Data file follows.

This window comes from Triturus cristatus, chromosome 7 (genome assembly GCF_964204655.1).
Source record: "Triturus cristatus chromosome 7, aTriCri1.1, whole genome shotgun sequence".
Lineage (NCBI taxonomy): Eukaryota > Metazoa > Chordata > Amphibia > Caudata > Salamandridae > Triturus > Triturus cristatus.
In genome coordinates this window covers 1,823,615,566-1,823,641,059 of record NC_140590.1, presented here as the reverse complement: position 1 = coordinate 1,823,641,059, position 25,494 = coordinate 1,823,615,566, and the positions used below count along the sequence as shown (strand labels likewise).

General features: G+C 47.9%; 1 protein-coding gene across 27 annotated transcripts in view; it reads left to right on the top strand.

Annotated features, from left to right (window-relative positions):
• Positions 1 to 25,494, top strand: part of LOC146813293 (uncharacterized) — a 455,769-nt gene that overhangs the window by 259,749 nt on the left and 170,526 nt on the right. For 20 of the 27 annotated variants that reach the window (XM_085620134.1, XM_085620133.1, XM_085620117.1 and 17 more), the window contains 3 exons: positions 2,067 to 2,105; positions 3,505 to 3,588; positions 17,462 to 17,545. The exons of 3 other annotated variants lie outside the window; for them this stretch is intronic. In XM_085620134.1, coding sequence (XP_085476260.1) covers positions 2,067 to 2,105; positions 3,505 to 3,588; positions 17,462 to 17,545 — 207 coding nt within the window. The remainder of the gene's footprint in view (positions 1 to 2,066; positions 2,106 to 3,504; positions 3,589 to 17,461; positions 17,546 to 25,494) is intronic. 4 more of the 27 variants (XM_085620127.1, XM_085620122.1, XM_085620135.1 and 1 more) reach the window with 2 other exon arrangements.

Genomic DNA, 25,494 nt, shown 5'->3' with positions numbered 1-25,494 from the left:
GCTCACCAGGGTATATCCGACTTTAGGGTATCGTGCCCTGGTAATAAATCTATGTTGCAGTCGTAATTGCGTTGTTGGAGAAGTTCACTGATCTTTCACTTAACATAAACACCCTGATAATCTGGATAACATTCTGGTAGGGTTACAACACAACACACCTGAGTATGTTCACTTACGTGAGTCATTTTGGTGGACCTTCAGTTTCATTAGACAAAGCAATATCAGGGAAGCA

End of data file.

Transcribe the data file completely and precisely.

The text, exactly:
This window comes from Triturus cristatus, chromosome 7 (genome assembly GCF_964204655.1).
Source record: "Triturus cristatus chromosome 7, aTriCri1.1, whole genome shotgun sequence".
Lineage (NCBI taxonomy): Eukaryota > Metazoa > Chordata > Amphibia > Caudata > Salamandridae > Triturus > Triturus cristatus.
In genome coordinates this window covers 1,823,615,566-1,823,641,059 of record NC_140590.1, presented here as the reverse complement: position 1 = coordinate 1,823,641,059, position 25,494 = coordinate 1,823,615,566, and the positions used below count along the sequence as shown (strand labels likewise).

General features: G+C 47.9%; 1 protein-coding gene across 27 annotated transcripts in view; it reads left to right on the top strand.

Annotated features, from left to right (window-relative positions):
• Positions 1 to 25,494, top strand: part of LOC146813293 (uncharacterized) — a 455,769-nt gene that overhangs the window by 259,749 nt on the left and 170,526 nt on the right. For 20 of the 27 annotated variants that reach the window (XM_085620134.1, XM_085620133.1, XM_085620117.1 and 17 more), the window contains 3 exons: positions 2,067 to 2,105; positions 3,505 to 3,588; positions 17,462 to 17,545. The exons of 3 other annotated variants lie outside the window; for them this stretch is intronic. In XM_085620134.1, coding sequence (XP_085476260.1) covers positions 2,067 to 2,105; positions 3,505 to 3,588; positions 17,462 to 17,545 — 207 coding nt within the window. The remainder of the gene's footprint in view (positions 1 to 2,066; positions 2,106 to 3,504; positions 3,589 to 17,461; positions 17,546 to 25,494) is intronic. 4 more of the 27 variants (XM_085620127.1, XM_085620122.1, XM_085620135.1 and 1 more) reach the window with 2 other exon arrangements.

Genomic DNA, 25,494 nt, shown 5'->3' with positions numbered 1-25,494 from the left:
GCTCACCAGGGTATATCCGACTTTAGGGTATCGTGCCCTGGTAATAAATCTATGTTGCAGTCGTAATTGCGTTGTTGGAGAAGTTCACTGATCTTTCACTTAACATAAACACCCTGATAATCTGGATAACATTCTGGTAGGGTTACAACACAACACACCTGAGTATGTTCACTTACGTGAGTCATTTTGGTGGACCTTCAGTTTCATTAGACAAAGCAATATCAGGGAAGCA